My Congressman, Rep. John Fleming (R, LA-4), is co-sponsoring a bill that seeks to redefine rape. Via Mother Jones:
With this legislation, which was introduced last week by Rep. Chris Smith (R-N.J.), Republicans propose that the rape exemption be limited to “forcible rape.” This would rule out federal assistance for abortions in many rape cases, including instances of statutory rape, many of which are non-forcible. For example: If a 13-year-old girl is impregnated by a 24-year-old adult, she would no longer qualify to have Medicaid pay for an abortion. (Smith’s spokesman did not respond to a call and an email requesting comment.)
What about women who’ve been drugged? Mentally incapacitated? This is preposterous. Republicans came back from midterm elections saying their top priority was jobs and the economy. This doesn’t surprise me. When things look up politically for conservatives, they always hawk back to social issues.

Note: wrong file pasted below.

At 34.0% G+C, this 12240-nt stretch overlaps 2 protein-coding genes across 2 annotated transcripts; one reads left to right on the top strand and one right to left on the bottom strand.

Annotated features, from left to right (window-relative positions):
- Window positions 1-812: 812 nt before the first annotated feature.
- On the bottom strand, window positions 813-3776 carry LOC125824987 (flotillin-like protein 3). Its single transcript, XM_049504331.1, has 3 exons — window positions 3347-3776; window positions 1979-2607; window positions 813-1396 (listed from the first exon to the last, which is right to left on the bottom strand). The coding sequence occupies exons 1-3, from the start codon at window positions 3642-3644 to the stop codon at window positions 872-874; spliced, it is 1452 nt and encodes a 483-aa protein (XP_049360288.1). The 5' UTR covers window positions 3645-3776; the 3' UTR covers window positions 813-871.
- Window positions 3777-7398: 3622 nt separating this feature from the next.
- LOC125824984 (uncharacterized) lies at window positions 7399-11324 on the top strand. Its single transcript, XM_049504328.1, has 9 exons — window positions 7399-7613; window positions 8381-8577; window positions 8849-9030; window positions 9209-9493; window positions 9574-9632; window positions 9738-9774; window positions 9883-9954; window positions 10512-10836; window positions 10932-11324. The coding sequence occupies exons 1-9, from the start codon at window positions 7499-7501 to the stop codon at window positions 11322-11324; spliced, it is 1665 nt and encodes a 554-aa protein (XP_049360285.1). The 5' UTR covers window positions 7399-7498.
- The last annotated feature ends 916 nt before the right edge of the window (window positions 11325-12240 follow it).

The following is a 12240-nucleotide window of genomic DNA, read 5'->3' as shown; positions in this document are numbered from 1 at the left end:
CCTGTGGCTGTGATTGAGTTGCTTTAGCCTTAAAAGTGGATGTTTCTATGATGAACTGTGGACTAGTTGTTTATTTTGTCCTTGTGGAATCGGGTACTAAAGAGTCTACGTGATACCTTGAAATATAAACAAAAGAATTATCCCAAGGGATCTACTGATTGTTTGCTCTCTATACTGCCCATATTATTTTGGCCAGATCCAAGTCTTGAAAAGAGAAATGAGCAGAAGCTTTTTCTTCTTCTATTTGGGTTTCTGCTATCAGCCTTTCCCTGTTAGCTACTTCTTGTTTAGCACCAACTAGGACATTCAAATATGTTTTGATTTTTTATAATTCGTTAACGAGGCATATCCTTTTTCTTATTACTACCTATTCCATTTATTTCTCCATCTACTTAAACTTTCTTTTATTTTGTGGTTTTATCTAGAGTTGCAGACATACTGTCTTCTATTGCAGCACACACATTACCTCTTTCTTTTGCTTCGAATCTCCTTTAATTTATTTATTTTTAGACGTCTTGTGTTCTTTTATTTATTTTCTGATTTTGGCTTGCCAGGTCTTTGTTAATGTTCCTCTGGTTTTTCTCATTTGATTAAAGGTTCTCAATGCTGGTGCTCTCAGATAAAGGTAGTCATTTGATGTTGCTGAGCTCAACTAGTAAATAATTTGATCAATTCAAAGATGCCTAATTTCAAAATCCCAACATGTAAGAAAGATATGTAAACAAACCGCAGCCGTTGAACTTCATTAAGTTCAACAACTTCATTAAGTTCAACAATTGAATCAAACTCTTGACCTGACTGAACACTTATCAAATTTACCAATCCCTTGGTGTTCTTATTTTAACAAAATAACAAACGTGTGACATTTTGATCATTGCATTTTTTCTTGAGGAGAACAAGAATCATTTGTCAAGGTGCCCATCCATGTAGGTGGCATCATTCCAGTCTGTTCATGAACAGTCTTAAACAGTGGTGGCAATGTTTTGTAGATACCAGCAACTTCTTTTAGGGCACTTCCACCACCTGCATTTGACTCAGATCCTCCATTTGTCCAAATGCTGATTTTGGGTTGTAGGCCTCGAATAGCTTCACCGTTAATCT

There used to be a quasi-truce between the pro- and anti-choice forces on the issue of federal funding for abortion. Since 1976, federal law has prohibited the use of taxpayer dollars to pay for abortions except in the cases of rape, incest, and when the pregnancy endangers the life of the woman. But since last year, the anti-abortion side has become far more aggressive in challenging this compromise. They have been pushing to outlaw tax deductions for insurance plans that cover abortion, even if the abortion coverage is never used. The Smith bill represents a frontal attack on these long-standing exceptions.
“This bill goes far beyond current law,” says Rep. Diana DeGette (D-Colo.), a co-chair of the congressional pro-choice caucus. The “re-definition” of the rape exception “is only one element” of an “extreme” bill, she adds, citing other provisions in the law that pro-abortion rights groups believe would lead to the end of private health insurance coverage for abortion.
The bill, entitled H.R.3: No Taxpayer Funding For Abortion Act, has 173 co-sponsors, including a hand full of Democrats. To see if your congressperson is involved, visit the bill’s opencongress.org page here.